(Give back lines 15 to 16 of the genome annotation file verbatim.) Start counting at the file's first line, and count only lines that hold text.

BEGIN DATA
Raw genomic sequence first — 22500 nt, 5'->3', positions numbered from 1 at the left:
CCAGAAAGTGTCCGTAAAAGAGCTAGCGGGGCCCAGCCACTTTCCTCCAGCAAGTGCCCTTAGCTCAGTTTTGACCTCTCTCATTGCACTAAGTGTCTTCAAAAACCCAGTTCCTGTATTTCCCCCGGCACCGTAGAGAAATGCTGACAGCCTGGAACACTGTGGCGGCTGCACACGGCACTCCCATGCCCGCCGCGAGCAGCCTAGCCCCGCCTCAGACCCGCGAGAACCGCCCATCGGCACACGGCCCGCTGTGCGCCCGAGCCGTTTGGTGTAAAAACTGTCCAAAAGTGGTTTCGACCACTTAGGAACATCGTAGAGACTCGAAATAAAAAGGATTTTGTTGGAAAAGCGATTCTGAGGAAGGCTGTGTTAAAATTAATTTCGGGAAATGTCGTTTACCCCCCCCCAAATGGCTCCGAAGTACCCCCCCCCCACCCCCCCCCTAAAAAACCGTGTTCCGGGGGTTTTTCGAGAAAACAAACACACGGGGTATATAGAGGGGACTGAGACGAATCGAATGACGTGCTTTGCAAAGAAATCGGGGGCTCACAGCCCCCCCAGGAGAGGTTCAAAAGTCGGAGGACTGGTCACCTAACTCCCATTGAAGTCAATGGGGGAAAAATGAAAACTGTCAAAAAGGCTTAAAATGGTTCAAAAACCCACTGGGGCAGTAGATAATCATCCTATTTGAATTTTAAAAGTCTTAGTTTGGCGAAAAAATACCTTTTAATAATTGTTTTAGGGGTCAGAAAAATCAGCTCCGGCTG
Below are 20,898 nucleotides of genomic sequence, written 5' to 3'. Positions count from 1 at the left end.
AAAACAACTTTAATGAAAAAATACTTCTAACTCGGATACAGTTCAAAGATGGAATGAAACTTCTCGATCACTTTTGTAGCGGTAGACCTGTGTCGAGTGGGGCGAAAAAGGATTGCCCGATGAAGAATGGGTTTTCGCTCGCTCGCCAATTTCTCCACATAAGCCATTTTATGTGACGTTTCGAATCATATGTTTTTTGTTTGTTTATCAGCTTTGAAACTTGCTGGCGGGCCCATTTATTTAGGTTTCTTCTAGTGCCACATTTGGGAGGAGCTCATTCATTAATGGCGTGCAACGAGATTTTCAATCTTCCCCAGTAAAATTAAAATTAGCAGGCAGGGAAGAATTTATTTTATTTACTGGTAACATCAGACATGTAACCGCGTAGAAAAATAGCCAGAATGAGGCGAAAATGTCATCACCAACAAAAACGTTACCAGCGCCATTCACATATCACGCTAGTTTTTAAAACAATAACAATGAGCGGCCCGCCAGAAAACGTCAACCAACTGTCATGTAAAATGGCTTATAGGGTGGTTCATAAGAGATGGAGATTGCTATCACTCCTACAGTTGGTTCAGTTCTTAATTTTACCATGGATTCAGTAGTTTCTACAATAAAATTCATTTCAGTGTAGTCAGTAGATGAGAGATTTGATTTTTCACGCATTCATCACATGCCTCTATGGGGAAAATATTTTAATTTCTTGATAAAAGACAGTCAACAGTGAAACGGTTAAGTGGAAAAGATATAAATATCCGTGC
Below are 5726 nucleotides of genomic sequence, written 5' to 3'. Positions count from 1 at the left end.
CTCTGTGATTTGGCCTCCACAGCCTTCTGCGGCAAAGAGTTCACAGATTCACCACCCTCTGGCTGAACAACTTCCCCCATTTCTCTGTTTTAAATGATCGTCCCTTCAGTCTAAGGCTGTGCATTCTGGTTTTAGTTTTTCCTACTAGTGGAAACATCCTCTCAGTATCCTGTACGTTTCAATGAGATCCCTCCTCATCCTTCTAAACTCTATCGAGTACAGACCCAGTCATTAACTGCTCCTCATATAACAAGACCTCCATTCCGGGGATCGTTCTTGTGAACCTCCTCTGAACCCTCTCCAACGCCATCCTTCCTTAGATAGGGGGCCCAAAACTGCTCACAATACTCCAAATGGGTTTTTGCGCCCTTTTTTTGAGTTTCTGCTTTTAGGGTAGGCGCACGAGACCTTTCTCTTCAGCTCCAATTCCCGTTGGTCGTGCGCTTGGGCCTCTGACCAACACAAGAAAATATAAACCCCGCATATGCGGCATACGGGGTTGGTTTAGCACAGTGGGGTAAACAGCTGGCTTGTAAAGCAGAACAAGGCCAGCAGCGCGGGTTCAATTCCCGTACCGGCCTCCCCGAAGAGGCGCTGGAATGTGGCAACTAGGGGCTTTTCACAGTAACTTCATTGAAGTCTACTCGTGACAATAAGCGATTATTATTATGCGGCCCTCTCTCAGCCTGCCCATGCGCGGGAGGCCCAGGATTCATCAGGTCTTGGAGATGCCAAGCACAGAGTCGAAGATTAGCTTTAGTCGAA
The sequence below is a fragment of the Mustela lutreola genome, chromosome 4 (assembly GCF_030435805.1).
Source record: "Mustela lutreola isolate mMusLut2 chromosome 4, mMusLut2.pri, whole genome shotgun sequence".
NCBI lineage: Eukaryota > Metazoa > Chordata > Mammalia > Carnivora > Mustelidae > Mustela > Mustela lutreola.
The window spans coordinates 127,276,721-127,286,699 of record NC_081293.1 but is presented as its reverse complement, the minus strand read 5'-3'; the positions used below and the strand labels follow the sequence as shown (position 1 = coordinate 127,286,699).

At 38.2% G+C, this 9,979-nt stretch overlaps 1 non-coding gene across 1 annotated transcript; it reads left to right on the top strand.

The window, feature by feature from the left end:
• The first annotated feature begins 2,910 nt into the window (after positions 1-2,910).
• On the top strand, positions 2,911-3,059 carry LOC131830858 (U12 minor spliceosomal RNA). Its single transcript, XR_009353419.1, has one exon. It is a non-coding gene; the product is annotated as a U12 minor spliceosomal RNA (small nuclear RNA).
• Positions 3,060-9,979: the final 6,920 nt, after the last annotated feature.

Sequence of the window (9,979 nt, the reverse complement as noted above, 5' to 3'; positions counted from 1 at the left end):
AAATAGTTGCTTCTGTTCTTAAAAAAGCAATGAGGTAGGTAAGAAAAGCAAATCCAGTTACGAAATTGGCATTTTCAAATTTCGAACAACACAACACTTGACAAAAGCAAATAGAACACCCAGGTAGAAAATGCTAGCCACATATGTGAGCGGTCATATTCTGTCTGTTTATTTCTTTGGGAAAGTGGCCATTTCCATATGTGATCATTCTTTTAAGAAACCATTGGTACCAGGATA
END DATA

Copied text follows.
• Positions 3,060-9,979: the final 6,920 nt, after the last annotated feature.

Sequence of the window (9,979 nt, the reverse complement as noted above, 5' to 3'; positions counted from 1 at the left end):